Oh, to be Nintendo. What a joy that would be! Not caring at all about industry trends or standards; doing what we feel like regardless of the market, knowing that it’ll sell regardless…truly, Nintendo are above the rest of the industry, at least from their own perspective. So let’s say we’re Nintendo. We’ve just released a blockbuster hit console after a hilarious lame duck that had a fair chunk of usable content laying around.
What do we do? We re-release. And we do it with a smile and tons ‘o bananas! For those of you who may have missed the Big Ape’s debut in HD during the last console cycle, here’s Donkey Kong Country: Tropical Freeze on Switch. Donkey Kong is here!
Donkey Kong and co. have spent some time beating up King K. Rool and now, presumably, he’s taken care of! Except he’s totally not. What’s more, there are new baddies around making things chilly: the Snowmads, a clan of viking penguins who are really, really fond of the cold. Now that the DK crew’s island is covered in frost, they’re going to have to go kick some penguin butt and fix things.
If you’ve played the original Donkey Kong Country or the remake Donkey Kong Country Returns, you know how this is going to go: hop, bop and remove all the penguins from the vicinity. Move from one side of the stage to the other, grabbing as many collectables and extra lives as possible along the way, avoiding enemies where possible because they’ll murder you. DK can team up with Diddy, Dixie and Cranky Kong, enabling new movement options like a jetpack and a pogo jump; proper use of teammates is vital to getting through each level.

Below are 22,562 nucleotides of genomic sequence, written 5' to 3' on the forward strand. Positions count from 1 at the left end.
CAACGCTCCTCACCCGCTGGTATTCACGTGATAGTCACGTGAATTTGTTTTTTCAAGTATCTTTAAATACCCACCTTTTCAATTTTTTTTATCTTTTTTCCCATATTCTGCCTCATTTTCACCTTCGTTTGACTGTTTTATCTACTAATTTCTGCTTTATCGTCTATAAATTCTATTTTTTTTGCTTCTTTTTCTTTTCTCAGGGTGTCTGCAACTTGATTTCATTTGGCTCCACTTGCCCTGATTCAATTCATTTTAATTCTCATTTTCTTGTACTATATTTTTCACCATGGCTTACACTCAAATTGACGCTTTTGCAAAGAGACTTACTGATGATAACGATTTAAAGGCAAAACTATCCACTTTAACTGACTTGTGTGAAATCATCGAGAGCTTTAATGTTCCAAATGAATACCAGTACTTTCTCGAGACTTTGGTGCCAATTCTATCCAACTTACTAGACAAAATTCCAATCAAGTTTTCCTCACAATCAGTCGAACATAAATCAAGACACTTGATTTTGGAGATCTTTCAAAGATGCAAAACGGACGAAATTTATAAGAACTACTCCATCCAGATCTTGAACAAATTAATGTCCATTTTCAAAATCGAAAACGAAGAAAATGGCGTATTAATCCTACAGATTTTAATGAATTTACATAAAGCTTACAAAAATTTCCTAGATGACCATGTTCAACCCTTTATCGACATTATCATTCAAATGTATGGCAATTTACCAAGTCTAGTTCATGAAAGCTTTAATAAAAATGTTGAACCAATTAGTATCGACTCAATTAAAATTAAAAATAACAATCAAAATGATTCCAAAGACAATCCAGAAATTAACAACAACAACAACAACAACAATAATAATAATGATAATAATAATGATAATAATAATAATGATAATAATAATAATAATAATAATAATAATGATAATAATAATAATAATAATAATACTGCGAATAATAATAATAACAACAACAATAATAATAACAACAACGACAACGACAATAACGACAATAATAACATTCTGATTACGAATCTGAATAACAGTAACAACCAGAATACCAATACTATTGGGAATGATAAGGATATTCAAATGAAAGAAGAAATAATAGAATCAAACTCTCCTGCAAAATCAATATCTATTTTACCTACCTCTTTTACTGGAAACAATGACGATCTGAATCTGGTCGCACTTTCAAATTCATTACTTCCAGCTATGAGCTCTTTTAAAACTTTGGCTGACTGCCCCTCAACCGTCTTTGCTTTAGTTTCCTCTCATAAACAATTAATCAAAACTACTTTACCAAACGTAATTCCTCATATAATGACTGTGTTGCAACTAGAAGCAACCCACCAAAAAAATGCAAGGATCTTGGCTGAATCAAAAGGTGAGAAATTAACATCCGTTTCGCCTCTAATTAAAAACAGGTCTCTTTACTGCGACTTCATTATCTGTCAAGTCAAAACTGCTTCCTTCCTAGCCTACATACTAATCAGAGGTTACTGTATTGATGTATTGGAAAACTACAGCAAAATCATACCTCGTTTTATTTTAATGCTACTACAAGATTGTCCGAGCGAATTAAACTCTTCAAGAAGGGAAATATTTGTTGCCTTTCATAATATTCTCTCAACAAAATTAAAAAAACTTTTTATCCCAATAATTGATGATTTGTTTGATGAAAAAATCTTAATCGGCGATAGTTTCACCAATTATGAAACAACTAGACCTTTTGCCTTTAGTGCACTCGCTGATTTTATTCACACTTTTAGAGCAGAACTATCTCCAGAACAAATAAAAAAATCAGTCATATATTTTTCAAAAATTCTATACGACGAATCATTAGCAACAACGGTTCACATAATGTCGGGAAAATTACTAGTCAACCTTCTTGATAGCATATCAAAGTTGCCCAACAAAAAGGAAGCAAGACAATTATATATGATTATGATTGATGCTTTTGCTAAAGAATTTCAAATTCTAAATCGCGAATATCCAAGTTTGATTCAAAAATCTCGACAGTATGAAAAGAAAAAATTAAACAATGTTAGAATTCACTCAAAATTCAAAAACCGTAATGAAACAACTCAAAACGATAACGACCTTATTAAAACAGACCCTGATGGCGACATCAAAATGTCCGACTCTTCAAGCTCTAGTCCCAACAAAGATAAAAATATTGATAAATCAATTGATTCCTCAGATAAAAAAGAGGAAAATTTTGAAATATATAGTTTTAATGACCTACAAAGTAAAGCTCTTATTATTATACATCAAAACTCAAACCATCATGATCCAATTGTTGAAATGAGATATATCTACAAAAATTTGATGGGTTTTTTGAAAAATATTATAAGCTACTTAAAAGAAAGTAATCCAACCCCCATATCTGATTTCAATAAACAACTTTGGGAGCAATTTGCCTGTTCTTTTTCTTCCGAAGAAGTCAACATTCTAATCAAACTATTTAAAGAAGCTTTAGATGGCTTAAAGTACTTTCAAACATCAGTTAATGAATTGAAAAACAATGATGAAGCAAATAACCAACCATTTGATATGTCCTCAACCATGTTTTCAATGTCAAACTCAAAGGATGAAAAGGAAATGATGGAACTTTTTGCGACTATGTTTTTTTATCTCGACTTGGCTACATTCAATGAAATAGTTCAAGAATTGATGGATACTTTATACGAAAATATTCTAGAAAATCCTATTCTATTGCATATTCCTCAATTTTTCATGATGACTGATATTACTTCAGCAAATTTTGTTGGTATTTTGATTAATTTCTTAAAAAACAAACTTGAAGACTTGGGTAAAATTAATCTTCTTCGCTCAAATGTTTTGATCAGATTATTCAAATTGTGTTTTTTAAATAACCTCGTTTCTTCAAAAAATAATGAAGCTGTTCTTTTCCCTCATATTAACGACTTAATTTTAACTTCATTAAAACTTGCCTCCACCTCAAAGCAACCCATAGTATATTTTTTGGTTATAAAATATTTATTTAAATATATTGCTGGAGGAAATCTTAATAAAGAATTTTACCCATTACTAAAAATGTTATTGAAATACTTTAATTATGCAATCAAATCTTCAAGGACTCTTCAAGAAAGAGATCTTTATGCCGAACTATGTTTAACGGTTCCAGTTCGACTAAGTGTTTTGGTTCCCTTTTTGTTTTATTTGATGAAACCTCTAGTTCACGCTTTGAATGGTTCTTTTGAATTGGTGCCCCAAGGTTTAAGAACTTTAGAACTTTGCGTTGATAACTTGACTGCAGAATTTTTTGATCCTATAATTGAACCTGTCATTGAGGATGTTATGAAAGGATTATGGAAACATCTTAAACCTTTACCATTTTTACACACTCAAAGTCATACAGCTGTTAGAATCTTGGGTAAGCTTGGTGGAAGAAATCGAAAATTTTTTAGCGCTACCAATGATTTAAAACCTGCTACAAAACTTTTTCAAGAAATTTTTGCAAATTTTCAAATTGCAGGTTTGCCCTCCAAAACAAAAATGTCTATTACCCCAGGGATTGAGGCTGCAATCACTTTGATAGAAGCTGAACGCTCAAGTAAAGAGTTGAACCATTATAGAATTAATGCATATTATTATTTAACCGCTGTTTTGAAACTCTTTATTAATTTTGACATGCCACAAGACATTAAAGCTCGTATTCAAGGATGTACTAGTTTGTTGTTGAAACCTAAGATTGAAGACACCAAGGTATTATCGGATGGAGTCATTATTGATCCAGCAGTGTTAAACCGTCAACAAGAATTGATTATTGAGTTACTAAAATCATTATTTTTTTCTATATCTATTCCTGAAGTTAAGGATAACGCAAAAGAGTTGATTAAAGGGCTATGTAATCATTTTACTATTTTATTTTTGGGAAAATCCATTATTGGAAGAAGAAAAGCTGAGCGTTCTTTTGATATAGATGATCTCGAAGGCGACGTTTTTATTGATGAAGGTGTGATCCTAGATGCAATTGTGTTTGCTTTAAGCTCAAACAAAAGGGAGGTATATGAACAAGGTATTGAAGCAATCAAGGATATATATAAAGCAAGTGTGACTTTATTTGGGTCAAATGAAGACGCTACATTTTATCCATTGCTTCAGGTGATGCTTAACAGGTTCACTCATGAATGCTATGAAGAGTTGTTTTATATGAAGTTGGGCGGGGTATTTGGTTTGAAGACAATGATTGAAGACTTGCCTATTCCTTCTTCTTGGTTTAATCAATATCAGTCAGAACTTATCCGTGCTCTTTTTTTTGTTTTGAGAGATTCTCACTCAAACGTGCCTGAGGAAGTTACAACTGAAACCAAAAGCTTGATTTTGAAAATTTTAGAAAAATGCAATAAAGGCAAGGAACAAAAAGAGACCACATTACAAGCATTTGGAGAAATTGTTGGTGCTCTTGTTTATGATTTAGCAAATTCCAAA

The Switch version also includes the option to play as Funky Kong, which is another attempt at making easy modes a little less embarrassing a la Nintendo’s own Super Guide and recent indie platformer Celeste – he’s got a lot of health, is immune to a variety of environment hazards and basically destroys the game.
Naturally, this is a Nintendo platformer so it’s pretty well-made. There’s a lot to explore, collect and play around with in each stage. Finding every collectable is quite the adventure; you’ll need to mess around with various teammates and really perfect your jumping and bopping skills if you want to reach that coveted perfect save. It also looks and sounds great, even on the Switch’s handheld mode. You can even play with a friend if you’re into that kind of thing.
All in all, Donkey Kong Country: Tropical Freeze is a solid and faithful reproduction of its ill-fated Wii U counterpart. Who’d have thought: take the best games from a questionable console and put them on a great console and you just might have magic. If you skipped the Wii U and thus Tropical Freeze, you’d do well to check it out now. Me? I’ll be hoping to see Xenoblade Chronicles X make a return appearance sooner than later.